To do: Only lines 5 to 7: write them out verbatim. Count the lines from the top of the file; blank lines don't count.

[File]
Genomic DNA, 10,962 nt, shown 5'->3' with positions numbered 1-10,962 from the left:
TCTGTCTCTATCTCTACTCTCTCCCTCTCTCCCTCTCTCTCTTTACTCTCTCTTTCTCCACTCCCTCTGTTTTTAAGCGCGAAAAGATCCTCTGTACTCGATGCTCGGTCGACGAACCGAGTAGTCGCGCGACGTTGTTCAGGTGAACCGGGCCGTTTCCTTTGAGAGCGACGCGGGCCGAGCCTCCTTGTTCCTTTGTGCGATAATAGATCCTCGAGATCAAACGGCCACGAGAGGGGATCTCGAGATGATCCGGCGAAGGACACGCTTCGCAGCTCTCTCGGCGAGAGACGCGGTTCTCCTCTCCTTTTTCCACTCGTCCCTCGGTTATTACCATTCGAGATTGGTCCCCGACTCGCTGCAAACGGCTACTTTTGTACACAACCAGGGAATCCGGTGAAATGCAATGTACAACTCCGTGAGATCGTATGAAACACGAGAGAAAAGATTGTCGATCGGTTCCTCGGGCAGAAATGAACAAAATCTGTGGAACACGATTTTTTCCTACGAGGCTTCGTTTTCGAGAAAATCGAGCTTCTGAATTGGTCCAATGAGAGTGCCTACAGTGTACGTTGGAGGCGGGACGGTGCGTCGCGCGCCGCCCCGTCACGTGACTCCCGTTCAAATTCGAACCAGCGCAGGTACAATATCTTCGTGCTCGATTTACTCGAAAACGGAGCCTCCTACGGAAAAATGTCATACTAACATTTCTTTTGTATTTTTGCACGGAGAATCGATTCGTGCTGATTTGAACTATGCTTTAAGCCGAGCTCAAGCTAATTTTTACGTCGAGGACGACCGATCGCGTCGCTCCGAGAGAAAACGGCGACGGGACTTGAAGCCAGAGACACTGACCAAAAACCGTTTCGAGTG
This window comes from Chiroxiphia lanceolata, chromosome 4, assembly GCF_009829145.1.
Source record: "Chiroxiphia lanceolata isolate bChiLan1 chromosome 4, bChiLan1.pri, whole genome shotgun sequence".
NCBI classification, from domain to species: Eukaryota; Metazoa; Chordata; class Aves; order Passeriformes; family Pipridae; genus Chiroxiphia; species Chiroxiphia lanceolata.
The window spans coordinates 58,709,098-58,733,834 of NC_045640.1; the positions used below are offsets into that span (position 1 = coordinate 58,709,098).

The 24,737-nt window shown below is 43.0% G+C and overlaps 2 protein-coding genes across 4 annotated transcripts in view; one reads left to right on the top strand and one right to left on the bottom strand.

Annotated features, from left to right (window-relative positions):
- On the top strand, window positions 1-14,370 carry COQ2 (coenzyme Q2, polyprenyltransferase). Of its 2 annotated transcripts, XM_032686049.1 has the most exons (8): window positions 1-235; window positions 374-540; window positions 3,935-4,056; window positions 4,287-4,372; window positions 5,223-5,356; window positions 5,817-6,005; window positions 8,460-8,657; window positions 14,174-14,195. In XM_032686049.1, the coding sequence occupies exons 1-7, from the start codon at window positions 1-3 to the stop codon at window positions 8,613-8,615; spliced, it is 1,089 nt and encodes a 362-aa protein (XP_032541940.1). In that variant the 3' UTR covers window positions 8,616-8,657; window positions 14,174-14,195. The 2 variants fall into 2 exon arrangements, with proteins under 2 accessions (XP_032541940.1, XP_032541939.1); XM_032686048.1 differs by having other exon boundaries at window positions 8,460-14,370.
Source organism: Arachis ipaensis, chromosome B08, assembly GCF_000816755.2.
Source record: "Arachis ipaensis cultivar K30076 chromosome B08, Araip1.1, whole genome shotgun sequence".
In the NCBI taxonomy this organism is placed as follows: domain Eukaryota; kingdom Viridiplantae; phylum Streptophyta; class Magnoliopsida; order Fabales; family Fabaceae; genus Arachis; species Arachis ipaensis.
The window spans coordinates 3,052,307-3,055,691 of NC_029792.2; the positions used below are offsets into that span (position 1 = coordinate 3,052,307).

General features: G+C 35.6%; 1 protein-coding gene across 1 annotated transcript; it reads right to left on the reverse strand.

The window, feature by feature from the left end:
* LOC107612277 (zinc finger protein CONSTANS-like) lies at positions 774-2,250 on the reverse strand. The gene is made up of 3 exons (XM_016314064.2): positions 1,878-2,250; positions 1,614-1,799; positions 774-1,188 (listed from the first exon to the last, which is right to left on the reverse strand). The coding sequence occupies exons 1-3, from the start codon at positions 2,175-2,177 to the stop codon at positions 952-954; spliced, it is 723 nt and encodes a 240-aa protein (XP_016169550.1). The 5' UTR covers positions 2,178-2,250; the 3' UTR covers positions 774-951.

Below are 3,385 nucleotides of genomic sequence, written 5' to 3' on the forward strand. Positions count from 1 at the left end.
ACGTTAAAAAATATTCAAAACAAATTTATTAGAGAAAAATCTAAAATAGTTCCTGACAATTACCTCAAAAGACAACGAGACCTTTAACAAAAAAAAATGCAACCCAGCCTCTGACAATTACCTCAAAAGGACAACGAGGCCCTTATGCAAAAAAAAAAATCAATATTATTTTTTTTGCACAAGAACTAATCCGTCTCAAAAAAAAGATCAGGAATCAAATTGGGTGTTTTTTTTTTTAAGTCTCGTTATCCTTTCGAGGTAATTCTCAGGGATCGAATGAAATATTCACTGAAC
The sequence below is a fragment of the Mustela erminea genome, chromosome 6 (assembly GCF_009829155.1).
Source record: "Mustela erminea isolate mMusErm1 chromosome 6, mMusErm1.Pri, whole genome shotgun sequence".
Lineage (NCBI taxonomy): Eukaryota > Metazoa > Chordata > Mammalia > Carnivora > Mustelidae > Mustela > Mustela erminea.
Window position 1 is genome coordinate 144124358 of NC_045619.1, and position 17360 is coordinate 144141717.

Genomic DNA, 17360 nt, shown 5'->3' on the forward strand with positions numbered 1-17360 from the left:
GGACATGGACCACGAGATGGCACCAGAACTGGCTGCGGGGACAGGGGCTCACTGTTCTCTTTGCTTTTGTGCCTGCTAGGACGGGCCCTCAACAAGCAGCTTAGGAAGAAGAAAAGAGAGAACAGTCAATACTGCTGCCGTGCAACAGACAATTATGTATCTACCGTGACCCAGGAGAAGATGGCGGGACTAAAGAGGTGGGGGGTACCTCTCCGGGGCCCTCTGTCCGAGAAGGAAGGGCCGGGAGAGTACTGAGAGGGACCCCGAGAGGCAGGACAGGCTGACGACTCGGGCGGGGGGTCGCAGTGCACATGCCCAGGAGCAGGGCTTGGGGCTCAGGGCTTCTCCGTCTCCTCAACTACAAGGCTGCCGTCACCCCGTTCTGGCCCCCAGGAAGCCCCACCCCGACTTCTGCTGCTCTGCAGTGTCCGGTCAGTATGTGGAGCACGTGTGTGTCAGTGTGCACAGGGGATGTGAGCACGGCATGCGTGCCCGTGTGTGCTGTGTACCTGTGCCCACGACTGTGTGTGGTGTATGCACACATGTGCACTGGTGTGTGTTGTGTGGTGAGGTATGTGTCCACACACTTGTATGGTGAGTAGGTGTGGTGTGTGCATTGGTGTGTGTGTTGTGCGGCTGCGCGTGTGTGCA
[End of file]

NCBI classification, from domain to species: Eukaryota; Metazoa; Chordata; class Aves; order Passeriformes; family Pipridae; genus Chiroxiphia; species Chiroxiphia lanceolata.
The window spans coordinates 58,709,098-58,733,834 of NC_045640.1; the positions used below are offsets into that span (position 1 = coordinate 58,709,098).

The 24,737-nt window shown below is 43.0% G+C and overlaps 2 protein-coding genes across 4 annotated transcripts in view; one reads left to right on the top strand and one right to left on the bottom strand.